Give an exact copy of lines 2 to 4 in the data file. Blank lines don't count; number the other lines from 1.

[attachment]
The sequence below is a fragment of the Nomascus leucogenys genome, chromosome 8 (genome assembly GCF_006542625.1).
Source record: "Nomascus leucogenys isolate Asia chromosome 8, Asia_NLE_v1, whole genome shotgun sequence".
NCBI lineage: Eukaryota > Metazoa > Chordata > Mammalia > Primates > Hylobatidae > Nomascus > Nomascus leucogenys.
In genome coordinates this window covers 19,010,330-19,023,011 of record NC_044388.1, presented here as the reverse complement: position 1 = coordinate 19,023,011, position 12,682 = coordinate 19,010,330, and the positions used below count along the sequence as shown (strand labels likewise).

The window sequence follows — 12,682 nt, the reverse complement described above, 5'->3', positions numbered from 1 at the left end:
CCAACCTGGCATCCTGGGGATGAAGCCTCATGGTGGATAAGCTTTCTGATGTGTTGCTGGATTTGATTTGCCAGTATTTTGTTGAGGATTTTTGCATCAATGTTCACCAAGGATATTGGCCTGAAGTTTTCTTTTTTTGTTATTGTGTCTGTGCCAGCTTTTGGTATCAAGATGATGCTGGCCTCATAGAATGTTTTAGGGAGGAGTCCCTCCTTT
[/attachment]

Source record: "Nomascus leucogenys isolate Asia chromosome 8, Asia_NLE_v1, whole genome shotgun sequence".
NCBI lineage: Eukaryota > Metazoa > Chordata > Mammalia > Primates > Hylobatidae > Nomascus > Nomascus leucogenys.
In genome coordinates this window covers 19,010,330-19,023,011 of record NC_044388.1, presented here as the reverse complement: position 1 = coordinate 19,023,011, position 12,682 = coordinate 19,010,330, and the positions used below count along the sequence as shown (strand labels likewise).